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Smith v. Ohio Oil Co.

MARCH 5, 1956.




Appeal from the Circuit Court of Hamilton county; the Hon. CHARLES T. RANDOLPH, Judge, presiding. Judgment affirmed. JUSTICE SCHEINEMAN DELIVERED THE OPINION OF THE COURT.

Rehearing denied May 22, 1956.

Plaintiff, W.R. Smith suffered personal injuries when his truck was run into by a truck of the Ohio Oil Company, driven by its employee, Maurice M. Smedley. In a suit against these parties, plaintiff recovered a judgment on a verdict of $50,000 and the defendants have appealed.

The collision occurred about 8:30 A.M. on a clear day. Plaintiff was driving westerly on U.S. Route 460. Smedley was driving south on a gravel road in a truck with defective brakes. Upon approaching the stop sign at U.S. 460, the brakes would not hold and he ran into the rear wheels of plaintiff's truck as it was passing the side road, resulting in an upset, and injuries to plaintiff.

Defendants contend there was no evidence of negligence on the part of Smedley, it being asserted that he did not know the brakes were defective and had no reason to expect the mechanical failure which caused the collision. Also that the plaintiff was guilty of contributory negligence; that there were prejudicial errors in the court's rulings; and that the verdict was grossly excessive.

As to evidence of defendants' negligence, the driver, Smedley, was called by plaintiff as an adverse party, and the following admissions were elicited:

This truck was not customarily driven by Smedley, but he also had the duty of maintenance and repair of the company's equipment. Another employee turned the truck over to Smedley the day before the crash, with a report of "difficulty with the brakes." Smedley drove it to two garages for service, but they were too busy. He observed the brakes did not act right, the pedal went down. "At times the brakes left, the pedal went down like a leaky cylinder, seepage there." The next morning he added brake fluid, and the pedal still went down, there was no improvement in that respect. The truck was due for state inspection and he started to Carmi for that purpose, intending to stop first at a garage for brake adjustment, and the collision occurred on the way.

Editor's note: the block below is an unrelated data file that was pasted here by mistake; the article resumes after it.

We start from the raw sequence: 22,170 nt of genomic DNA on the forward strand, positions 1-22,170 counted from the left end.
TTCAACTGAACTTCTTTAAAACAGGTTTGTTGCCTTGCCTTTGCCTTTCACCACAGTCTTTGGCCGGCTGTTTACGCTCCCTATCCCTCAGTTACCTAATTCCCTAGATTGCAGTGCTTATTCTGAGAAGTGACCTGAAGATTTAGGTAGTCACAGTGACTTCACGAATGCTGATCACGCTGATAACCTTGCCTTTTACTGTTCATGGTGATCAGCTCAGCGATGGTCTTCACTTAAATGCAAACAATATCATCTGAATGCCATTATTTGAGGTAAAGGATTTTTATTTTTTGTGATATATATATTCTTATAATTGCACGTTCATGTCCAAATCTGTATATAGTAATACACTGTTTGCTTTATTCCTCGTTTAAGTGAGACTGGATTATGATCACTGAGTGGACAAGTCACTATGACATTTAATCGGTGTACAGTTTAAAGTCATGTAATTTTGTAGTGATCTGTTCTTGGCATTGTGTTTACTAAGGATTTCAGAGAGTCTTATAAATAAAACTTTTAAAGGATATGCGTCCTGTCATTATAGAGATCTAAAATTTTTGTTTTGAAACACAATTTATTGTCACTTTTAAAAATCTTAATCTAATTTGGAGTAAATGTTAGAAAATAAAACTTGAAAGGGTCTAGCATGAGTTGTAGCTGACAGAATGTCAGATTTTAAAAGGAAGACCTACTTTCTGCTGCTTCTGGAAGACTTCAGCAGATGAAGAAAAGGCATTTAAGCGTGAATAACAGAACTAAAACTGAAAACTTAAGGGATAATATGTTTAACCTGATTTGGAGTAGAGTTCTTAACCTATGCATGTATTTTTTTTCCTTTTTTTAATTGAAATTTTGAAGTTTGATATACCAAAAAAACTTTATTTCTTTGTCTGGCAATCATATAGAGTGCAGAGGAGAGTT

Driving a vehicle with defective brakes on the public ways is not only illegal, it is a serious menace to traffic, and when it is done with knowledge of the defect, it cannot be said that this is no evidence of negligence.

It is true that the witness said he had made stops using the foot brake. That may be possible even with defective brakes, provided that the approach to the intended stop is made with such diminished speed that the small residual pressure in the hydraulic brake system is adequate to make a stop before the pedal goes down and the pressure is lost. The reasonable inference from the testimony in this case is that Smedley approached the stop sign at a speed of about 15 miles per hour, possibly more.